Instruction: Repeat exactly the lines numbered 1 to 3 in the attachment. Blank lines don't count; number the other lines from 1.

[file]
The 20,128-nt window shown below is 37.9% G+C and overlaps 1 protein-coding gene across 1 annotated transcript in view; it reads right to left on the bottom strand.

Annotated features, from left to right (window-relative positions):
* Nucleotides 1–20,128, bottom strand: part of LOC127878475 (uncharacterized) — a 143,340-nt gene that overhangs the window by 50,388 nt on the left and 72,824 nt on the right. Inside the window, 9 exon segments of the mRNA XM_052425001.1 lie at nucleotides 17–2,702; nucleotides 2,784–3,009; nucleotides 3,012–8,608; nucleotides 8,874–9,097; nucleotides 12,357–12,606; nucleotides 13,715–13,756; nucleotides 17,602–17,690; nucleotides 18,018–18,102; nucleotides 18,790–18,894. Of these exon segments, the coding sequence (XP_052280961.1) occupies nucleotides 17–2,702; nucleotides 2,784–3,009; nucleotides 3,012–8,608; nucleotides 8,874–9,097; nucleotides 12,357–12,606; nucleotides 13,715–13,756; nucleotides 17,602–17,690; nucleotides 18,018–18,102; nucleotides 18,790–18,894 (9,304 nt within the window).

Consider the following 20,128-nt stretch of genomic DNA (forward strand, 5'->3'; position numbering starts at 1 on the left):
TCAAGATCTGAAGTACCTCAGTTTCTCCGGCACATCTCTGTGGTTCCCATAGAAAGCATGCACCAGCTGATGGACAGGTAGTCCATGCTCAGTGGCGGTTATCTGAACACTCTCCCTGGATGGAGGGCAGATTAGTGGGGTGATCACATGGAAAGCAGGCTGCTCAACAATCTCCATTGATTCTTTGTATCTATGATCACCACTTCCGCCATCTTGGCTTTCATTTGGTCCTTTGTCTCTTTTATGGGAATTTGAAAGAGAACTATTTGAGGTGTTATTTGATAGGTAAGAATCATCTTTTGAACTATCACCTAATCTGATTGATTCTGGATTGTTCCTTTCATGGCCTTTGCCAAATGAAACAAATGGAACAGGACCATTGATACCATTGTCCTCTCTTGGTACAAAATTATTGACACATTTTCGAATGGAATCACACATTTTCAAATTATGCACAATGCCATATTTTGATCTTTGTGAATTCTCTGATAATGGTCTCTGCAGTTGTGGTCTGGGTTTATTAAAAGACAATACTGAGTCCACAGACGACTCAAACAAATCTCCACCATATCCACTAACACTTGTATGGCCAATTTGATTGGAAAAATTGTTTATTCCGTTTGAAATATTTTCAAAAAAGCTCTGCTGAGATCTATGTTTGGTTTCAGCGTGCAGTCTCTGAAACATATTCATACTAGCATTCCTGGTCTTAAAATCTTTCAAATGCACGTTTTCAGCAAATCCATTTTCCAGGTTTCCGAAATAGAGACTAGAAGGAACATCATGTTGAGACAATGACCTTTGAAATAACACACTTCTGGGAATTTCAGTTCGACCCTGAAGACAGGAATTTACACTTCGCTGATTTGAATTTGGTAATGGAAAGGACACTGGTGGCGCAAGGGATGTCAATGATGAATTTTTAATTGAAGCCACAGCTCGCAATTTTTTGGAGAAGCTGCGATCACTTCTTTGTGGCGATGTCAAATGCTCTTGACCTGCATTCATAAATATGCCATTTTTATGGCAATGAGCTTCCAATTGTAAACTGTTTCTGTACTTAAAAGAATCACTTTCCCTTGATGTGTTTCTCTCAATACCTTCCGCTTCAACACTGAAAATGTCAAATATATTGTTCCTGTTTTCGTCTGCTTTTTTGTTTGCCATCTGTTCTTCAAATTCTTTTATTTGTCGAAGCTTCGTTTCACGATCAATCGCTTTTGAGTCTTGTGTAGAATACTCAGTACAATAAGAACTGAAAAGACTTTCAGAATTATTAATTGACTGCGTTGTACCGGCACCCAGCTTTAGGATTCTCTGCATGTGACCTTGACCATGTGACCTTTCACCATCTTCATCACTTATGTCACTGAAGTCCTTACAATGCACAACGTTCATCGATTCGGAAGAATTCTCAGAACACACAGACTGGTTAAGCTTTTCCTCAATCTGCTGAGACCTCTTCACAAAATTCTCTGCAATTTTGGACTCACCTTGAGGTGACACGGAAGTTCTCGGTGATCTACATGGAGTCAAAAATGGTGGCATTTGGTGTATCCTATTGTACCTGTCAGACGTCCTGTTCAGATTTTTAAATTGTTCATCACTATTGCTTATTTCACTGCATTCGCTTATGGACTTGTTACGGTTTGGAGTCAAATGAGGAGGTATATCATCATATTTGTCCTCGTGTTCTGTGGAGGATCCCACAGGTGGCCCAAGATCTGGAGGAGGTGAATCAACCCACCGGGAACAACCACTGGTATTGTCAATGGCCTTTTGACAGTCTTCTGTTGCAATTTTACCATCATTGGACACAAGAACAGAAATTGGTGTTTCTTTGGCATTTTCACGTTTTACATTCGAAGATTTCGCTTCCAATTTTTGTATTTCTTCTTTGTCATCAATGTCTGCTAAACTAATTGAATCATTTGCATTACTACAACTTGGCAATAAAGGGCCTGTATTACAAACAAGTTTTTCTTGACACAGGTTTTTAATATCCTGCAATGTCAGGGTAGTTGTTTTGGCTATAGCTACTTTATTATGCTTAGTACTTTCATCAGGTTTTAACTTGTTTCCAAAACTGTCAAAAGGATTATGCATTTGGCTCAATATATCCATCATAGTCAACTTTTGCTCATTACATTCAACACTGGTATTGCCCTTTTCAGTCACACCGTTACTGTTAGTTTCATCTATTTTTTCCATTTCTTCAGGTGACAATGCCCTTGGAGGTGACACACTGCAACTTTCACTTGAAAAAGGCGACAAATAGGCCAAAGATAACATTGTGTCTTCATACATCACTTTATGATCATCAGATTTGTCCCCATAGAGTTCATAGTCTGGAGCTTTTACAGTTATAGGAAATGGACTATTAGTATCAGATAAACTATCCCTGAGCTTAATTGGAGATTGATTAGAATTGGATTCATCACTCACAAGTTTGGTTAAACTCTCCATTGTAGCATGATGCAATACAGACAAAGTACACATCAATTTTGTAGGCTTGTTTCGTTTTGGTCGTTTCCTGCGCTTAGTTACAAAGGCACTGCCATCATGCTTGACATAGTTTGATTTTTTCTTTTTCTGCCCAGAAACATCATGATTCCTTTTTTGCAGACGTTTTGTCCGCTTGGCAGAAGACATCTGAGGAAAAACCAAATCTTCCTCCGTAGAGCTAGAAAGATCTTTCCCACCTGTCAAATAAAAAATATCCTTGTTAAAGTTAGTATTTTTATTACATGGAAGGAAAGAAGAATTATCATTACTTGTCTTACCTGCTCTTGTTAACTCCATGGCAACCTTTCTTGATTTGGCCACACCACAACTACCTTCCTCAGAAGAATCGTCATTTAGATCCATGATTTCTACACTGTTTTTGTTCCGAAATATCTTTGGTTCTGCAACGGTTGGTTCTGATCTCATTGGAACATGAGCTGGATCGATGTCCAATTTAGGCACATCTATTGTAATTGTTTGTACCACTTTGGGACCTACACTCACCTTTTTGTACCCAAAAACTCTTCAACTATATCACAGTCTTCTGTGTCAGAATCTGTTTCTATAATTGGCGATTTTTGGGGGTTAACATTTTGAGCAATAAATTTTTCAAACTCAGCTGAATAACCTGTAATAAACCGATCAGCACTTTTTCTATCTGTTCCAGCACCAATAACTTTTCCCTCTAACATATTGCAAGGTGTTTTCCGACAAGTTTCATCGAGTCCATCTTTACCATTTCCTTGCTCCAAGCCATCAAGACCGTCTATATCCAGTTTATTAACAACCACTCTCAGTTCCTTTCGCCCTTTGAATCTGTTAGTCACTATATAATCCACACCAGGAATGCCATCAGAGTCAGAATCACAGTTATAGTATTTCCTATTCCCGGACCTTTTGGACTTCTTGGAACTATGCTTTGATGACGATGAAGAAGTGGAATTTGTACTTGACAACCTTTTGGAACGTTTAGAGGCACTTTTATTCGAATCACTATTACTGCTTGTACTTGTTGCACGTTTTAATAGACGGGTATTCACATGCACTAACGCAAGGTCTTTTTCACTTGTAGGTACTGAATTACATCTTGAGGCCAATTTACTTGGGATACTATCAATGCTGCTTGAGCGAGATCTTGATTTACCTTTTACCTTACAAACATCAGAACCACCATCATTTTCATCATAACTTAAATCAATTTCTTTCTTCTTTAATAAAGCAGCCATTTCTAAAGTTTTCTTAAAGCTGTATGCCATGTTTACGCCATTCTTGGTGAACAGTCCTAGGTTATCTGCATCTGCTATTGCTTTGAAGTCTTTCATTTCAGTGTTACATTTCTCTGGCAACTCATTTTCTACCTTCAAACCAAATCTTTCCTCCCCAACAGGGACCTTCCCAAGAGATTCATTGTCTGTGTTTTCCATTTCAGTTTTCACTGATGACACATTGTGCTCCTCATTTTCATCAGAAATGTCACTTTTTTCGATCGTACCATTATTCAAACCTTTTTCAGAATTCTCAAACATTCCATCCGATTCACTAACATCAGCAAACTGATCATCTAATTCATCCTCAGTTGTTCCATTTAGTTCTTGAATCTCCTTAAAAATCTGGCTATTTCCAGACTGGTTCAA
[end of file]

The 20,128-nt window shown below is 37.9% G+C and overlaps 1 protein-coding gene across 1 annotated transcript in view; it reads right to left on the bottom strand.

Annotated features, from left to right (window-relative positions):
* Nucleotides 1–20,128, bottom strand: part of LOC127878475 (uncharacterized) — a 143,340-nt gene that overhangs the window by 50,388 nt on the left and 72,824 nt on the right. Inside the window, 9 exon segments of the mRNA XM_052425001.1 lie at nucleotides 17–2,702; nucleotides 2,784–3,009; nucleotides 3,012–8,608; nucleotides 8,874–9,097; nucleotides 12,357–12,606; nucleotides 13,715–13,756; nucleotides 17,602–17,690; nucleotides 18,018–18,102; nucleotides 18,790–18,894. Of these exon segments, the coding sequence (XP_052280961.1) occupies nucleotides 17–2,702; nucleotides 2,784–3,009; nucleotides 3,012–8,608; nucleotides 8,874–9,097; nucleotides 12,357–12,606; nucleotides 13,715–13,756; nucleotides 17,602–17,690; nucleotides 18,018–18,102; nucleotides 18,790–18,894 (9,304 nt within the window).